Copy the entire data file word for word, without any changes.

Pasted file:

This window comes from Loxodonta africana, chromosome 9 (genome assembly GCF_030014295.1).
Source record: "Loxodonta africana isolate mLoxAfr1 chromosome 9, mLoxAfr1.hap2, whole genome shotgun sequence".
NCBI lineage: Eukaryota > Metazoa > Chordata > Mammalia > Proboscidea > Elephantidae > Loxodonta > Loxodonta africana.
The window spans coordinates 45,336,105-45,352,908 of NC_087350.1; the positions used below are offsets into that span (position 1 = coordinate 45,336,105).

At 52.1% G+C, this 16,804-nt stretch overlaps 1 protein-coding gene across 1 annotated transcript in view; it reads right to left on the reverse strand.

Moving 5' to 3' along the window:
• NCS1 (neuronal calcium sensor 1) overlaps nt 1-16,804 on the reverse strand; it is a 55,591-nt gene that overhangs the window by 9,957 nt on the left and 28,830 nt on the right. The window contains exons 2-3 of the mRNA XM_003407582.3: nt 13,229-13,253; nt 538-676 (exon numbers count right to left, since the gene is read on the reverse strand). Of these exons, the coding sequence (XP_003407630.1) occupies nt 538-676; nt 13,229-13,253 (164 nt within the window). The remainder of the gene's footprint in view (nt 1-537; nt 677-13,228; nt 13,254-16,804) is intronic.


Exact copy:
This window comes from Loxodonta africana, chromosome 9 (genome assembly GCF_030014295.1).
Source record: "Loxodonta africana isolate mLoxAfr1 chromosome 9, mLoxAfr1.hap2, whole genome shotgun sequence".
NCBI lineage: Eukaryota > Metazoa > Chordata > Mammalia > Proboscidea > Elephantidae > Loxodonta > Loxodonta africana.
The window spans coordinates 45,336,105-45,352,908 of NC_087350.1; the positions used below are offsets into that span (position 1 = coordinate 45,336,105).

At 52.1% G+C, this 16,804-nt stretch overlaps 1 protein-coding gene across 1 annotated transcript in view; it reads right to left on the reverse strand.

Moving 5' to 3' along the window:
• NCS1 (neuronal calcium sensor 1) overlaps nt 1-16,804 on the reverse strand; it is a 55,591-nt gene that overhangs the window by 9,957 nt on the left and 28,830 nt on the right. The window contains exons 2-3 of the mRNA XM_003407582.3: nt 13,229-13,253; nt 538-676 (exon numbers count right to left, since the gene is read on the reverse strand). Of these exons, the coding sequence (XP_003407630.1) occupies nt 538-676; nt 13,229-13,253 (164 nt within the window). The remainder of the gene's footprint in view (nt 1-537; nt 677-13,228; nt 13,254-16,804) is intronic.